SOLANA BEACH — Solana Beach City Council approved an amendment to its municipal code this week to be in compliance with new state laws regarding organic waste disposal while leaving waiver opportunities for businesses.
Senate Bill 1383, signed into law in 2016, becomes enforceable in January of 2022. The law was designed to limit the amount of organic waste in landfills which is a leading cause of methane emission into the atmosphere.
Methane is a greenhouse gas more powerful than carbon dioxide and is a leading contributor to climate change.
Solana Beach is one of several North County cities that contract their waste disposal with EDCO who already has an anaerobic digestion facility in place to process organic waste in compliance with the new state law.
The new enforceable ordinance includes waivers for certain businesses that cannot comply with the organics disposal. Waivers are given for three specific reasons; if the business does not produce enough organic waste, if they do not have the physical space for organic waste containers on-site or if they do not have enough waste to need weekly collections.
“It’s always at our discretion whether we grant them or not but there may be situations that come up that make it very difficult for businesses to comply so this is just some flexibility to enforce the ordinance,” said Rimga Viskanta, a member of the Solana Beach city staff.
CalRecycle, or the California Department of Resources Recycling and Recovery, will have the authority to fine jurisdictions that are not in compliance with the new state law but allowing these waivers in the city ordinance should give the city flexibility.
“If CalRecycle does an audit and determines that we aren’t taking enough enforcement action then they can, in turn, fine us. And it can go up to $10,000 a day. Hopefully, they’ll give you a chance to rectify anything but I think having the flexibility is important,” Viskanta said.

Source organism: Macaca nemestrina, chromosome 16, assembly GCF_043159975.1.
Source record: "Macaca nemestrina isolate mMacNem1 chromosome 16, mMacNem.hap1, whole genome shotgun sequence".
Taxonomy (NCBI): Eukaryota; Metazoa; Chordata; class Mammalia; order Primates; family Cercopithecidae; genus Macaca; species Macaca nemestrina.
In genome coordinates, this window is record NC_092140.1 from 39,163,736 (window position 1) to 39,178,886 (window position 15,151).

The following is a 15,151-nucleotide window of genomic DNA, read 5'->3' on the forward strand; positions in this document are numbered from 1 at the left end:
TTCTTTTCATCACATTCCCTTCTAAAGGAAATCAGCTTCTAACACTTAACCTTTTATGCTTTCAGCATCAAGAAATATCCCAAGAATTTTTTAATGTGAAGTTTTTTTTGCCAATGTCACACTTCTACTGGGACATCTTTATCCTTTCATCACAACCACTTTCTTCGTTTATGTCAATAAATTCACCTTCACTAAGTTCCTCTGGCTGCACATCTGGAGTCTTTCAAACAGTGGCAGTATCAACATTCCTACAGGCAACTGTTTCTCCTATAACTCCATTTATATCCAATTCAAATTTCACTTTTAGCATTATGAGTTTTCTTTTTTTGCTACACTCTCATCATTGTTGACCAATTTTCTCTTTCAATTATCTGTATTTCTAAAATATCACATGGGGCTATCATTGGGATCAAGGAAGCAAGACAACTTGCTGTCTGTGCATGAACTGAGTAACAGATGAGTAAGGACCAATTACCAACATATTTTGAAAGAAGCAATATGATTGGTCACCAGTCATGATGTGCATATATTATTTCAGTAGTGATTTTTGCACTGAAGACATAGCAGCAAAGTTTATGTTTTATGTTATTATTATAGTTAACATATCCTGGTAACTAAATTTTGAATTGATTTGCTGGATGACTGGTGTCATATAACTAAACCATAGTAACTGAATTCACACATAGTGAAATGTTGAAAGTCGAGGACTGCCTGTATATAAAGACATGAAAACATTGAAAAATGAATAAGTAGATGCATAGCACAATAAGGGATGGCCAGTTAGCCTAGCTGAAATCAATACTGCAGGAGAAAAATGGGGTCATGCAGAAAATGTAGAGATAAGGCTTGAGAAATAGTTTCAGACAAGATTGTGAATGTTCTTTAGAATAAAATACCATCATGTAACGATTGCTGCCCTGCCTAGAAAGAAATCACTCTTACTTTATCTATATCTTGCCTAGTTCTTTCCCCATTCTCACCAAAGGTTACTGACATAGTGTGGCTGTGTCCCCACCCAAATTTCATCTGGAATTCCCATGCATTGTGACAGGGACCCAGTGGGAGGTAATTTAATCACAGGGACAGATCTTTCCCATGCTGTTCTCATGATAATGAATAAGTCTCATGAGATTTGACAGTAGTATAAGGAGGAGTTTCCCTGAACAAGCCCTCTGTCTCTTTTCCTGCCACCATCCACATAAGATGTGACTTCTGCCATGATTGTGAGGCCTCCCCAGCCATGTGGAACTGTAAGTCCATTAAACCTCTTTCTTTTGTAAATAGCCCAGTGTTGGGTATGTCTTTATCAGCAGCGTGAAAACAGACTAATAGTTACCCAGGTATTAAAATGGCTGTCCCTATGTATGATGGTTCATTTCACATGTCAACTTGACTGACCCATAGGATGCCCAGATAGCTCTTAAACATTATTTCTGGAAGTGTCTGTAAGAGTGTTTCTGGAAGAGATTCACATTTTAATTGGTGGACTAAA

Jim Ambroso, general manager for EDCO, says the new ordinance for Solana Beach is comprehensive and allows for the needed enforcement to become compliant with SB 1383.
“Other cities are doing the same thing and many of them are having some difficult times with it but the staff here has done a really good job,” Ambroso said. “There is a lot of work yet to be done as we move forward with implementation. But this is a very important step for the city to take which gives the whole program authenticity and the ability to implement with enforcement someday.”
EDCO is the only residential and commercial waste company in North County with a dedicated facility for organic waste which makes the process much less difficult for cities that contract with them.
Mayor Lesa Heebner asked the question this week what cities that do not contract with EDCO will do to become in compliance with the state law.
“My guess is they may have no other choice but to reach out and contract with EDCO,” City Manager Greg Wade said. “I believe they are setting themselves up to have enough capacity to handle some of that. But they seem to be the only ones in the neighborhood to be preparing in the right way for this.”